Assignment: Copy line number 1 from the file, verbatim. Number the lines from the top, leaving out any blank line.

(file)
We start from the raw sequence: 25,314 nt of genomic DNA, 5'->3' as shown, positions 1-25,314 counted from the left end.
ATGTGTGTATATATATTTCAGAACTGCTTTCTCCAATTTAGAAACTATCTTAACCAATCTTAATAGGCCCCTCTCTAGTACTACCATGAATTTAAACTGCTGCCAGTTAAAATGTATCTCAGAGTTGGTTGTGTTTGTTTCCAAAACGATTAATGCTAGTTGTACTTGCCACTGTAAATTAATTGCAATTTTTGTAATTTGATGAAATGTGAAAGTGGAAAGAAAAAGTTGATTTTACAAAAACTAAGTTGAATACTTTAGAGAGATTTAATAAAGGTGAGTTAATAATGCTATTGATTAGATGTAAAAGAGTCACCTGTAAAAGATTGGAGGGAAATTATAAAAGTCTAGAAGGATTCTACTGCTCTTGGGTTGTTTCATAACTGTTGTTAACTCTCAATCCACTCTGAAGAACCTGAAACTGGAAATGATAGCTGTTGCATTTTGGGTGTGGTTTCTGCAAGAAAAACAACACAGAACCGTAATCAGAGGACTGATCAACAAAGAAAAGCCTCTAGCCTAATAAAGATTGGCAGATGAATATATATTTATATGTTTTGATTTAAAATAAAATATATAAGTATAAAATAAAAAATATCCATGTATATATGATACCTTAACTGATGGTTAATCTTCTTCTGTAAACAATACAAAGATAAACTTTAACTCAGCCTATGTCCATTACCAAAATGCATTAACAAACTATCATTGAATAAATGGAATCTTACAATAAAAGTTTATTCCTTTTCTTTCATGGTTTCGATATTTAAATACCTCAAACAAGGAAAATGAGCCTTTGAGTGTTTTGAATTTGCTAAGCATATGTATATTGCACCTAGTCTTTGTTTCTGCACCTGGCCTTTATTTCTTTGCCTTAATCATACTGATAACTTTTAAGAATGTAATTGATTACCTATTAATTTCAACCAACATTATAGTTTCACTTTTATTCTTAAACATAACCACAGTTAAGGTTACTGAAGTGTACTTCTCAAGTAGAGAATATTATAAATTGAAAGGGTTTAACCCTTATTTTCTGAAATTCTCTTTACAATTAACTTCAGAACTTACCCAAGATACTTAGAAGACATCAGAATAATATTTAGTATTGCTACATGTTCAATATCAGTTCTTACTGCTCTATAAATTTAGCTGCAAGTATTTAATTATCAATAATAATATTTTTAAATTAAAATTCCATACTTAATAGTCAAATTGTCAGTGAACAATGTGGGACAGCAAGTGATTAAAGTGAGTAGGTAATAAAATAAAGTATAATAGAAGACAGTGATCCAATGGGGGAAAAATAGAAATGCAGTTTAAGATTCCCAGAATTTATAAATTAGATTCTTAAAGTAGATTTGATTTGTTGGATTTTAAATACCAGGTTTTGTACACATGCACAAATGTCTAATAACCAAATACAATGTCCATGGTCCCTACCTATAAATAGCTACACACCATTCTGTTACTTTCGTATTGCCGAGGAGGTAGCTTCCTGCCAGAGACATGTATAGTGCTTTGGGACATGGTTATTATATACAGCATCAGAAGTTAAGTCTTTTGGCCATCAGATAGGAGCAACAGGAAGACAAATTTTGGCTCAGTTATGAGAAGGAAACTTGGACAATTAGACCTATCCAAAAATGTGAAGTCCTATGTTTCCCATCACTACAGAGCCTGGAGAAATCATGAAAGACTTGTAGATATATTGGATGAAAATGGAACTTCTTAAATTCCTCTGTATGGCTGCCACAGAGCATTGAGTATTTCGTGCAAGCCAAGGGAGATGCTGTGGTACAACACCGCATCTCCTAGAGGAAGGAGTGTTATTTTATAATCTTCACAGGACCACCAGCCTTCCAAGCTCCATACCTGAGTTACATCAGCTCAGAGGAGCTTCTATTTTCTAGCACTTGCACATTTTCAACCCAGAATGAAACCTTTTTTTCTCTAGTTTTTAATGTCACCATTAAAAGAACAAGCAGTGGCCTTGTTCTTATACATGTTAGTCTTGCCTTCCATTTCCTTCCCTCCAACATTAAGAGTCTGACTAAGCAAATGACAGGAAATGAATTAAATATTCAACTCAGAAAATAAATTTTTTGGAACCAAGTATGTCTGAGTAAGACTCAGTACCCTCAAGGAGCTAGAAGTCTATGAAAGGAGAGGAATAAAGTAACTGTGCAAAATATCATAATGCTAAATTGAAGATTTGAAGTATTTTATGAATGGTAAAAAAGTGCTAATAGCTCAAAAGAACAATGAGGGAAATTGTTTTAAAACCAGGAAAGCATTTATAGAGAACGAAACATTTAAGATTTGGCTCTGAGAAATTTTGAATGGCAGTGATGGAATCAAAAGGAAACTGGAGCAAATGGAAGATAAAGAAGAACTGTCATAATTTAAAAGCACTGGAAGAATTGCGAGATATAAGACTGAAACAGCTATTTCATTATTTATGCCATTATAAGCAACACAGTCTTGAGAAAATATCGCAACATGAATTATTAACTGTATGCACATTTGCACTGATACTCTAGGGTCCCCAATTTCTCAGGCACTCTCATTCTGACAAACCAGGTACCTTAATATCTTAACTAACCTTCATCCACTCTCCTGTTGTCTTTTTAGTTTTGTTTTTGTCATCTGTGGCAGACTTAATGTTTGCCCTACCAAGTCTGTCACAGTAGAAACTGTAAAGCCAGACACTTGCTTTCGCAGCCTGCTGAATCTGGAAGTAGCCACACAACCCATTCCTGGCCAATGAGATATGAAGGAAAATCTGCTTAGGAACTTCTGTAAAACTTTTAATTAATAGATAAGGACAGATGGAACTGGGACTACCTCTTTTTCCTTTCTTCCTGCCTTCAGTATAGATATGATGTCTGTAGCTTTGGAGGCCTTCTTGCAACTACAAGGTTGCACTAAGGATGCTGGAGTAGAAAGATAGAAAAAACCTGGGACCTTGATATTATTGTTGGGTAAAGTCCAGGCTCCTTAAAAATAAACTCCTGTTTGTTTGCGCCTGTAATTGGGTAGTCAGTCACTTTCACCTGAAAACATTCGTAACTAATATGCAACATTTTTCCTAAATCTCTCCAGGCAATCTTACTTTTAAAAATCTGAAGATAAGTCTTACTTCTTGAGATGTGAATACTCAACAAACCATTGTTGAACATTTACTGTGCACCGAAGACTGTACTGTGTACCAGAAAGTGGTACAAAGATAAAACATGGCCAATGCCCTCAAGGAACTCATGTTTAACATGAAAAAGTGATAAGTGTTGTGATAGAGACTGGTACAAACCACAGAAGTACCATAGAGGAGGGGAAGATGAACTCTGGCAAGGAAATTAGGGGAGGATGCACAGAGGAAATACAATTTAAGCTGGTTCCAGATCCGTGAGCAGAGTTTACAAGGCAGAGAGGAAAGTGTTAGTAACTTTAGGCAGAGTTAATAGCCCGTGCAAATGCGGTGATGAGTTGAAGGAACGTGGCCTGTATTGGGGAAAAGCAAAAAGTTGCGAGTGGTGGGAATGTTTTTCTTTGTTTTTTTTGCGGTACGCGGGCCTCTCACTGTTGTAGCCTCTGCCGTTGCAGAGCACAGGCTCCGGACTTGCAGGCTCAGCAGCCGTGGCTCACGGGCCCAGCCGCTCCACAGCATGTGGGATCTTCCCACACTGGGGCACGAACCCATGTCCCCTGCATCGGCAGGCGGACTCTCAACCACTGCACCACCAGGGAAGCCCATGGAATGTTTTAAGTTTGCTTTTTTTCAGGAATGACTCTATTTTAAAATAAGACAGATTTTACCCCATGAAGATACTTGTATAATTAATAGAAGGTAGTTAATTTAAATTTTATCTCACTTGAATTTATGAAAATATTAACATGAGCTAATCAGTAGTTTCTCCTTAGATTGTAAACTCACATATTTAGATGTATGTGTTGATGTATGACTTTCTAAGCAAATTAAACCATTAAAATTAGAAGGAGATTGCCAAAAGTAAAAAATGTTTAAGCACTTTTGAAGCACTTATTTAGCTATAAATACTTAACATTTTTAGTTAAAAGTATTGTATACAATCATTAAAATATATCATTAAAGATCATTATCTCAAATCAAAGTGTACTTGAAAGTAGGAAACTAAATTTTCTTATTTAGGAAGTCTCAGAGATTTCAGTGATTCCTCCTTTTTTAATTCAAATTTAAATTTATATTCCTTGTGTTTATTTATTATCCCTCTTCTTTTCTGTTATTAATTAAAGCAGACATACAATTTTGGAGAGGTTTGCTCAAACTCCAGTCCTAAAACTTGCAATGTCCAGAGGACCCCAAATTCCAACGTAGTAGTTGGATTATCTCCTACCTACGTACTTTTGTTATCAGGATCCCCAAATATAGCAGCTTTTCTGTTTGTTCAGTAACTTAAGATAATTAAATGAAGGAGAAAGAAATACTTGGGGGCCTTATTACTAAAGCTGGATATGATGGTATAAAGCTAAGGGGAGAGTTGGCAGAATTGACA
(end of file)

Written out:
We start from the raw sequence: 25,314 nt of genomic DNA, 5'->3' as shown, positions 1-25,314 counted from the left end.